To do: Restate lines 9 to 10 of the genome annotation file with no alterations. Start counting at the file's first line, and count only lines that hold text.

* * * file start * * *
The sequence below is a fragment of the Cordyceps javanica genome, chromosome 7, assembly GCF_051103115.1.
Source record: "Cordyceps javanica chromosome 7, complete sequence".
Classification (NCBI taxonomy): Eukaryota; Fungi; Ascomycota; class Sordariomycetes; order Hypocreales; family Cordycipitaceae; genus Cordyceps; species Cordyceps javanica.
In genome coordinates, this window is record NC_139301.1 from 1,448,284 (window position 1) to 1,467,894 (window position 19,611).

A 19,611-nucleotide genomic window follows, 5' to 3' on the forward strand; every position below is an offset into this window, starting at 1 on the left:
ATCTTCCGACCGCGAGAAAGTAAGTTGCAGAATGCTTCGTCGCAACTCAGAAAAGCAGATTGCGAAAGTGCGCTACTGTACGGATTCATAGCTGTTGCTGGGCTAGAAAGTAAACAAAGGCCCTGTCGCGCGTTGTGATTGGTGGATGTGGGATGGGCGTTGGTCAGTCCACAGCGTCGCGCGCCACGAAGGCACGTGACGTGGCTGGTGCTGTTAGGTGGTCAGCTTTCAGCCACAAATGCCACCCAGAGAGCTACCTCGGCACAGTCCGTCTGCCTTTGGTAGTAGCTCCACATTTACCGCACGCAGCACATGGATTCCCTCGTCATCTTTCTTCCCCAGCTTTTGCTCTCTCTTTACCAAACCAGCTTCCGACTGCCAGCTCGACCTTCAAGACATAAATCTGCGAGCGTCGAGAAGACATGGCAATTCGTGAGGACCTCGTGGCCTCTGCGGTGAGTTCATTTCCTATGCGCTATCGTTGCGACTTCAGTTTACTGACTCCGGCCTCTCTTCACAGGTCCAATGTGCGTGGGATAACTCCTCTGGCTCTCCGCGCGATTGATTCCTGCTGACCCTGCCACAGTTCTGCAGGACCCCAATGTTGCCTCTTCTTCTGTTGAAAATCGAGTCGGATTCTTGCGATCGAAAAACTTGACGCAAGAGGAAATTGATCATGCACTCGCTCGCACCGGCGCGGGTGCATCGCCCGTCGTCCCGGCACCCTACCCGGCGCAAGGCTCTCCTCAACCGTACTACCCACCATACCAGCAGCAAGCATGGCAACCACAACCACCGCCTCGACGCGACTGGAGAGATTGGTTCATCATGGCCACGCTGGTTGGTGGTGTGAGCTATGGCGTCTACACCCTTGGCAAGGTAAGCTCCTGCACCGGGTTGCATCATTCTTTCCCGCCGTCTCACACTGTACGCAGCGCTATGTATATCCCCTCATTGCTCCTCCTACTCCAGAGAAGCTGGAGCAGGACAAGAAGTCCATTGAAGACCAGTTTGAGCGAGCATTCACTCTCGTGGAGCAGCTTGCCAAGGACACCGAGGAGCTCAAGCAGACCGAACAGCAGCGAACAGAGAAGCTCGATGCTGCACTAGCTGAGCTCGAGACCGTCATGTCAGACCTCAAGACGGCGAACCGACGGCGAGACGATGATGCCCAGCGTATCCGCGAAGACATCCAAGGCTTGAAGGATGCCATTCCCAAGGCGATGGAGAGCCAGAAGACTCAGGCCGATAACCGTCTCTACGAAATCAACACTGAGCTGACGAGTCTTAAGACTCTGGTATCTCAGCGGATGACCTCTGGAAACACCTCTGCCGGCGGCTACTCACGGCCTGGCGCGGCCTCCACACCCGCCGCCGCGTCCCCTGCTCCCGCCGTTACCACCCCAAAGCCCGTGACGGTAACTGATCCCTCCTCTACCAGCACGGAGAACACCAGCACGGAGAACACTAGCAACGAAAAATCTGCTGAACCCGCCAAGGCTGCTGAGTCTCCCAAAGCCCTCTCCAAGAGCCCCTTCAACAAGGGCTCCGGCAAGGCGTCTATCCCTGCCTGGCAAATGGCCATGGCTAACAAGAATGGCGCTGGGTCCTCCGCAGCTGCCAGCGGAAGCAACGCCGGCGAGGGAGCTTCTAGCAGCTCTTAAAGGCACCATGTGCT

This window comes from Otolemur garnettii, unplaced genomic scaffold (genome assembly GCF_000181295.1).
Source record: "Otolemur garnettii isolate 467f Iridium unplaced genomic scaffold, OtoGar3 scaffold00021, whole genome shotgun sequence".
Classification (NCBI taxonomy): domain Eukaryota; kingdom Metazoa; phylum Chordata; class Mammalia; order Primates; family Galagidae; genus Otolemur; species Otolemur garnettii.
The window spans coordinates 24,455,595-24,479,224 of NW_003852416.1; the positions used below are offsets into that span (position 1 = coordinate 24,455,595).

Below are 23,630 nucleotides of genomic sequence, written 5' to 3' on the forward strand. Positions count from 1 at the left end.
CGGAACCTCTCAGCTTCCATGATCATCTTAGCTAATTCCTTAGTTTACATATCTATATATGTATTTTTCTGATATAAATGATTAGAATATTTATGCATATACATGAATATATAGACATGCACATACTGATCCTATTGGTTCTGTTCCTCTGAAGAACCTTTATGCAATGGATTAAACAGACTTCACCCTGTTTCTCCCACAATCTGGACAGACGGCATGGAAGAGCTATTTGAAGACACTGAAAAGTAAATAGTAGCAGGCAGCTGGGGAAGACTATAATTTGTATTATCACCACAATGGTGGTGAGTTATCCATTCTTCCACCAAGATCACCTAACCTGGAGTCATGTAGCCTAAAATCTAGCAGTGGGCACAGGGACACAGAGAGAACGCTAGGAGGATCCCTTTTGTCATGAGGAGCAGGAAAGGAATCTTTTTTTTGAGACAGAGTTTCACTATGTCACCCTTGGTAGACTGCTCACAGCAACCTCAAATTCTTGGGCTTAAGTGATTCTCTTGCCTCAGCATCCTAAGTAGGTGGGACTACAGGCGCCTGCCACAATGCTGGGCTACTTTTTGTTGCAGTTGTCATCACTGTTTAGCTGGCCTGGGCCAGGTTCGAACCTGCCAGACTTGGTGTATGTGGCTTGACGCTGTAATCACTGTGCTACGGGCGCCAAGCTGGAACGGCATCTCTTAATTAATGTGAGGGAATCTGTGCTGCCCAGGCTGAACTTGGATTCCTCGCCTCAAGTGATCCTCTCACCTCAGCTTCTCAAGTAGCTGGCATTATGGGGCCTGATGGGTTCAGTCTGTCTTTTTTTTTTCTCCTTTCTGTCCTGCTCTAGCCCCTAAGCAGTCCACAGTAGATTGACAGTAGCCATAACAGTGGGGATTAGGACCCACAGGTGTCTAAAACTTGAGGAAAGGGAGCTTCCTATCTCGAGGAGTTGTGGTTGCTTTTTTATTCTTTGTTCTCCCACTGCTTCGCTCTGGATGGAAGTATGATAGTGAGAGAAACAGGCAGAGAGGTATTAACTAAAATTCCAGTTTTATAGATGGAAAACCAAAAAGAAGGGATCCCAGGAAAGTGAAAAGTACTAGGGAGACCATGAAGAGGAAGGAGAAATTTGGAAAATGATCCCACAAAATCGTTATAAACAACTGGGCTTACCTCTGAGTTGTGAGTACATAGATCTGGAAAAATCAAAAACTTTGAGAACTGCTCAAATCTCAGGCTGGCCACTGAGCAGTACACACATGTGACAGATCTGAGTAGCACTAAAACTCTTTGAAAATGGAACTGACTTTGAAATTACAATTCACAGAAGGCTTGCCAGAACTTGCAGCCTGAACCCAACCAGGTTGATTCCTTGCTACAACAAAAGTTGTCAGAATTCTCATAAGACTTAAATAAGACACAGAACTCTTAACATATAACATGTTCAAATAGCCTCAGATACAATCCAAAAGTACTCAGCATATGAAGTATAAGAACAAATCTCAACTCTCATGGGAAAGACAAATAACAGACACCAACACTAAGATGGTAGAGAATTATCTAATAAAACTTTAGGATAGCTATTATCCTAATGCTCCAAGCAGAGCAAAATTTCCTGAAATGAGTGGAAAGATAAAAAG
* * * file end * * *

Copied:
Classification (NCBI taxonomy): domain Eukaryota; kingdom Metazoa; phylum Chordata; class Mammalia; order Primates; family Galagidae; genus Otolemur; species Otolemur garnettii.
The window spans coordinates 24,455,595-24,479,224 of NW_003852416.1; the positions used below are offsets into that span (position 1 = coordinate 24,455,595).